A lot of those new jobs came in leisure and hospitality, while construction was one of the job sectors that reported a loss. But the overall improvement might be due to the fact that a lot of unemployed Californians have simply given up the job search.
Locally, many people turn to the Verdugo Jobs Center in Glendale. They are among the 1.7 million unemployed Californians who are looking for work.
Andrea Mejia has been unemployed since the JC Penny store in San Fernando went out of business four months ago.
"I'm very positive and I'm looking and I'm not going to give up," Mejia said.
According to the latest state employment figures, California's jobless rate fell to 10.2 percent in September, down from 10.6 percent. That number is a full percentage point better than it was last year.
"California suffered the worst recession that it ever experienced since the Great Depression, and we've been climbing out of that for the last four years," said Gov. Jerry Brown.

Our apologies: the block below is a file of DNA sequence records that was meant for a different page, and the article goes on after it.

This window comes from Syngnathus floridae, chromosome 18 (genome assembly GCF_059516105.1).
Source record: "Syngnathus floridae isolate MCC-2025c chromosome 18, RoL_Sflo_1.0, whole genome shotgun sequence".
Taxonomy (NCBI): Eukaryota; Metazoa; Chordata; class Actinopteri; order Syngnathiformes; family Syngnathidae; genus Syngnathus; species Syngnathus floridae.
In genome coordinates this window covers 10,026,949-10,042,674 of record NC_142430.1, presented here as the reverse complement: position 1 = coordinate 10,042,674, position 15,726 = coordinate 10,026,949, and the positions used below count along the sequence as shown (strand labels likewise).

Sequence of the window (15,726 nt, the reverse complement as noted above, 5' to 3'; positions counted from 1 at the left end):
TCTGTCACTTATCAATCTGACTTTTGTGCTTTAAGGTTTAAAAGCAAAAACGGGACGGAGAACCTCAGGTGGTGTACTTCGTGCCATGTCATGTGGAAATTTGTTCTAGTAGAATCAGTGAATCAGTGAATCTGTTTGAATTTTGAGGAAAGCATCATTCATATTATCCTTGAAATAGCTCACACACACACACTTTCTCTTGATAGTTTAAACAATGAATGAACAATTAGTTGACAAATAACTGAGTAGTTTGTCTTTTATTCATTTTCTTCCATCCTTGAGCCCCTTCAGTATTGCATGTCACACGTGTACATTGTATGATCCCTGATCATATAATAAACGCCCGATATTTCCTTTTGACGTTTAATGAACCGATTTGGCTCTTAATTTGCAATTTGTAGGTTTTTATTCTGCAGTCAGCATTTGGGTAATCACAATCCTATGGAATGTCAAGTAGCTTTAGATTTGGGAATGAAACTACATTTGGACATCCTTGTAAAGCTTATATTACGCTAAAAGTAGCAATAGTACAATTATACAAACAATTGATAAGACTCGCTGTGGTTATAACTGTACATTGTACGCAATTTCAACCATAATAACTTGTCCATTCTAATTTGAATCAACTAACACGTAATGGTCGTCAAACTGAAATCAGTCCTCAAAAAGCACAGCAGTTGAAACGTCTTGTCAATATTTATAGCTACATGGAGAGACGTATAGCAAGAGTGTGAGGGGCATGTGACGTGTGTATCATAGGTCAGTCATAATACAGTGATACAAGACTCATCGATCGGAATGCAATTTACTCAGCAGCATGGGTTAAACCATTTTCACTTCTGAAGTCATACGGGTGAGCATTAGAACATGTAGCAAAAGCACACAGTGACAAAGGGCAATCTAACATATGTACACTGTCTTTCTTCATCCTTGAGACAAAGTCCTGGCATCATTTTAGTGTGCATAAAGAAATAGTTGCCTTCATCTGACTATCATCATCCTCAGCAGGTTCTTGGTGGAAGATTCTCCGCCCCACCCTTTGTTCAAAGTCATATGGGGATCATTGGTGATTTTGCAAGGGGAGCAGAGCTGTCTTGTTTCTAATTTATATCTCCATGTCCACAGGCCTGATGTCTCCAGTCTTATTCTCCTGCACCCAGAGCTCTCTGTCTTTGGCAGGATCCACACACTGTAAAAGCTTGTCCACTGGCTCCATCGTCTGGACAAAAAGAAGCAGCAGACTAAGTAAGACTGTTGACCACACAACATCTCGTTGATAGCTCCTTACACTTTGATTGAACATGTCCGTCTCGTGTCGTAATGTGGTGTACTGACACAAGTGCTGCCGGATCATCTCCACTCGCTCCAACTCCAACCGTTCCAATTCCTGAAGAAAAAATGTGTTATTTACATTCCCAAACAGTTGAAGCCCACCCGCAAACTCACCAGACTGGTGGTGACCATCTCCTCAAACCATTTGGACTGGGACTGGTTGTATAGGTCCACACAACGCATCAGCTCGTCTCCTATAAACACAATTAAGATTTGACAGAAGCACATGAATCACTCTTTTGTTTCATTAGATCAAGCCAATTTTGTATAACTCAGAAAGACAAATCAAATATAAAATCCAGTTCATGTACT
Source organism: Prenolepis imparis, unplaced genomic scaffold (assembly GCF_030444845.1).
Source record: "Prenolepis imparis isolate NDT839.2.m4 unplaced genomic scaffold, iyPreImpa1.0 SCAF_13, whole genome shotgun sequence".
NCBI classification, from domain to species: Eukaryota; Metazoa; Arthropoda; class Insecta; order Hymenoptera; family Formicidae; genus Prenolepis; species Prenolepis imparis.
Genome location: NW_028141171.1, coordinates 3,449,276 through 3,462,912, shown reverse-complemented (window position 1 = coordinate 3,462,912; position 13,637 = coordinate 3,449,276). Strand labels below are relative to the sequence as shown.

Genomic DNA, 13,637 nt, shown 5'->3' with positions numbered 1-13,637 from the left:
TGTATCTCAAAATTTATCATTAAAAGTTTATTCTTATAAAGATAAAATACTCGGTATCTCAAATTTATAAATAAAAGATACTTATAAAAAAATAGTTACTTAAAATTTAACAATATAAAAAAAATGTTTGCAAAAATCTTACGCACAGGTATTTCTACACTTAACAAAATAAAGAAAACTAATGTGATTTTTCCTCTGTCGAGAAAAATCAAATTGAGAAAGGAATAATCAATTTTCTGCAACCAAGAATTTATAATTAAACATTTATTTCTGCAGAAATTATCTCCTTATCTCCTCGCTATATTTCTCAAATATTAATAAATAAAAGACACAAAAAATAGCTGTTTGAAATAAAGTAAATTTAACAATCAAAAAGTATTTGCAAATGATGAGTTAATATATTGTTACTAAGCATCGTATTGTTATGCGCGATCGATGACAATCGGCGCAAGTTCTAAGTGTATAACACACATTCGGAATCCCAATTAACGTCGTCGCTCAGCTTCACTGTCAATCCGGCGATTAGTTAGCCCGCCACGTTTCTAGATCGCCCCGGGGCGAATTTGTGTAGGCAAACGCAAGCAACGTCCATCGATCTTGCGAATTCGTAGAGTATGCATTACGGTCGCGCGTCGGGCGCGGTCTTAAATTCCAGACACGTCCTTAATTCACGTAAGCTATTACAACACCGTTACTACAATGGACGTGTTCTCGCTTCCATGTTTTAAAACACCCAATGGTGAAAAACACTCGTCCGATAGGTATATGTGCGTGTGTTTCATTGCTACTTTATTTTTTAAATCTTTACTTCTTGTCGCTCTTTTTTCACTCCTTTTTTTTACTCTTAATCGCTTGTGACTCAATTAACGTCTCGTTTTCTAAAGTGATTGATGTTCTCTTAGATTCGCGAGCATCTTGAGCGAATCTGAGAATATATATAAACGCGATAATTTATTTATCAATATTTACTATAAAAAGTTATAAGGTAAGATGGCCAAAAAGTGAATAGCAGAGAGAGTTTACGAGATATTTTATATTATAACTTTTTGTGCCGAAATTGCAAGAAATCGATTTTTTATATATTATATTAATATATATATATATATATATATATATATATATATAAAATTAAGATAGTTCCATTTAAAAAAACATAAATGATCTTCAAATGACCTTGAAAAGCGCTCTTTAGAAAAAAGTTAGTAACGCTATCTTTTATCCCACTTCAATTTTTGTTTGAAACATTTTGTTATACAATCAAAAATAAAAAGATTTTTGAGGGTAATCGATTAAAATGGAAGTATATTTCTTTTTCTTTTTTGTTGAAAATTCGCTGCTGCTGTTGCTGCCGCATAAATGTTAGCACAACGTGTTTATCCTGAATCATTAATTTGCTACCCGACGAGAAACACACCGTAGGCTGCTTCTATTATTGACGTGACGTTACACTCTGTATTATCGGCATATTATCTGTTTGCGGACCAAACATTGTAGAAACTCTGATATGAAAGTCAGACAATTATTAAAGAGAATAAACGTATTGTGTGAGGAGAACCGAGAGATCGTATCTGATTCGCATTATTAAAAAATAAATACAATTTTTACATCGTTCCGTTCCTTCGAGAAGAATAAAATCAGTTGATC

But the double digit unemployment rate remains one of the highest in the country. And for those who have been out of work for months, the improvement seems inconsequential.
Dan Rosen says attending job fairs can be depressing.
"It's just a mass of people," he said. "A sea of people. And how are you going to denote yourself from the other people?"
In Los Angeles County, the total workforce grew by 66,000 jobs over the last year -- a 1.8 percent increase. Orange County's workforce of more than 1.6 million grew slightly over the past year by .4 percent while Riverside and San Bernardino counties actually lost jobs. The total workforce there dropped by .4 percent.